The Olympic lift of champions.
Anyone who is anyone in the bodybuilding community has incorporated the power clean at least once in their training routine. The exercise is a classic amongst athletes who require strength and the building of muscle groups. But are you performing the lift correctly?
The key to seeing results in the gym is performing an exercise multiple times with good technique and avoiding injury at all costs. We’ve already touched on the keys to avoiding injuries in the gym and coupled with learning the proper technique, you’ll be performing the power clean and press with general ease, turning yourself into a beast in the process.
Front Squats from Racked Position
A great way to learn proper technique for the power clean is to start off in the racked position and perform front squats with the bar. By placing the barbell in a squat rack the user can walk up to the bar until it touches their neck, lift it from the rack and perform front squats while the bar rest on the deltoids.
This motion is essential to performing the lift once you’re confident with the technique. Wrist flexibility will prove to be another essential to performing the technique correctly. If the wrists remain stiff the likelihood of injury raises exponentially. Warming up the wrists by doing wrist circles will prove beneficial to maintain wrist health.
Once the bar is resting on the delts and your grip is secure, lift the bar and step back away from the rack and begin performing squats. Keep the hips back and bend down, being sure that your knees don’t move forward in front of your toes. Performing such an action would put added stress on the knees which could prove pretty damaging.
Complete the squat by standing back straight being sure to keep the back straight to avoid putting unneeded pressure on the back. Performing this action continuously will help you get into the proper motion when it comes time to performing the entire lift.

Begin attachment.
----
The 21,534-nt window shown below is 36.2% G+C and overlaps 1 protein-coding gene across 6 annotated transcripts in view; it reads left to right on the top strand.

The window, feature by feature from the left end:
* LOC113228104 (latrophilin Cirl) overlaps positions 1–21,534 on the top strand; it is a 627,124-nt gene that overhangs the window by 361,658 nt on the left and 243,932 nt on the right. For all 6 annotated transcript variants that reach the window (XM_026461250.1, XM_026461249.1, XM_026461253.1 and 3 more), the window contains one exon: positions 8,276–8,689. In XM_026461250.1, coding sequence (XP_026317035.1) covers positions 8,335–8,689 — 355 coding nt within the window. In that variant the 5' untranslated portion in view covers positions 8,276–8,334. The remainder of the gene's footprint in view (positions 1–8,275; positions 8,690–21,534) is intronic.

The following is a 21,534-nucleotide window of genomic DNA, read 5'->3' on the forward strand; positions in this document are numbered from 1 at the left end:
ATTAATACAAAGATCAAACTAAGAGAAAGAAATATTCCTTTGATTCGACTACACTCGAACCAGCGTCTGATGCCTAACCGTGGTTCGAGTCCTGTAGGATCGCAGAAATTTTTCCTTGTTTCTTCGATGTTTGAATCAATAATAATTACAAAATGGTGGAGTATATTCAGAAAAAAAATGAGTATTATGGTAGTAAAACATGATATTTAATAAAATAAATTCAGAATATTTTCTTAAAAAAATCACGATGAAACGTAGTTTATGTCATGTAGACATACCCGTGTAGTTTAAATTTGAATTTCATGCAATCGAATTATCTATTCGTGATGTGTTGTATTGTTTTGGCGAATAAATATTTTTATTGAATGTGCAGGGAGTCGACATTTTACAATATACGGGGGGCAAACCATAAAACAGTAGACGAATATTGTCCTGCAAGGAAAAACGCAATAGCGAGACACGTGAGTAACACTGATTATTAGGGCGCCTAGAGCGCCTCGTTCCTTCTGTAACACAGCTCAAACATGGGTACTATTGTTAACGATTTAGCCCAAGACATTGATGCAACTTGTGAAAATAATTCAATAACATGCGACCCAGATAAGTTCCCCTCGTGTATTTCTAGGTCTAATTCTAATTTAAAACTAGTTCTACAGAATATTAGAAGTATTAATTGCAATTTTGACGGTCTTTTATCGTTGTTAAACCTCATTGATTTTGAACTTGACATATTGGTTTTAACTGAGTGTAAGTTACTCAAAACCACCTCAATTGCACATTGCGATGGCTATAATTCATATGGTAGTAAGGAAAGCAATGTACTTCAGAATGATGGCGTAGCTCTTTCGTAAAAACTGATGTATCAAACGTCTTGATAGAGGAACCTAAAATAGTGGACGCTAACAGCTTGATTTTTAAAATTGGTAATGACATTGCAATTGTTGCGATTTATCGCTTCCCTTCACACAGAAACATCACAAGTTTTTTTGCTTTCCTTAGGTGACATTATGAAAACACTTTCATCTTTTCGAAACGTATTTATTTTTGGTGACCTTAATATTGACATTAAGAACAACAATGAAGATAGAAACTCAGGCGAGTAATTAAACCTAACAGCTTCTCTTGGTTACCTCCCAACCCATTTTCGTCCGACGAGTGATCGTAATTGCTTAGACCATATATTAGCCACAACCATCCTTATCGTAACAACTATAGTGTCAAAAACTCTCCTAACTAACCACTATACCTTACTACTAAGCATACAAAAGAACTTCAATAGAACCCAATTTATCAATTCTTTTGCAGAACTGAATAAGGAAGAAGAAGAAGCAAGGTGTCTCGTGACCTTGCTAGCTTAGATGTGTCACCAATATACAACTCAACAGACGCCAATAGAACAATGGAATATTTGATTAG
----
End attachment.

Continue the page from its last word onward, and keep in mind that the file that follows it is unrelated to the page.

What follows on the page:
There are two grips used for the power clean: the hooked grip and the close grip. The hooked grip requires you to put the thumb over the bar while the fingers hook around the some. The closed grip is a normal overhand grip on the bar with the thumbs on the outside of the fingers like making a fist. Like everything there’s a give and take with every different technique. Though the closed grip is much more comfortable and natural for most, beginners and advanced alike, the hooked grip allows you to lift more weight.
Remember the front squats explained before? Well this is where you can put that technique to good use. There are a few specific motions that must be followed when you’re going to perform the entire power clean. Firstly, the initial pull will give you the leverage needed to perform the catch. Approach the barbell, close enough for your shins to touch the metal, being sure to stand at the center of the bar. Bend at the waist, then bend the knees and grab hold of the bar with a overhand grip.
The key to the initial pull is to keep the bar close to your thighs once you lift for added leverage. The lift should be an explosive motion from squatting position, knees bent, back straight, elbows flared, and hips back. You then push up from squatting position and lift with your legs. Once the bar is past your knees, push forward with the hips in order to stand in a more straightened position, keeping your arms loose all the while.
Once the bar is lifted up, use your toes, ankles, knees, and hips to carry the bar up past the hips, past the stomach and up to the shoulders. The key to completing the catch is by squatting down again and positioning yourself under the bar, spreading your feet a bit wider for stability.
Remember to maintain a sturdy grip and to perform all of this in a quick motion. Bending the elbows and being sure that the upper arms are parallel to the ground, the bar will fall into the palms completing the catch. Once the bar is caught it’s all a matter of using your legs to stand up straight and complete the lift.
The power clean is an impressive exercise for bodybuilders, powerlifters, and other athletes looking to gain functional strength. Remember, it’s all in the technique. You can’t use just one body part or the other to pull off this lift, it’s all in a matter of using your entire body all at once to pull off things off without a hitch.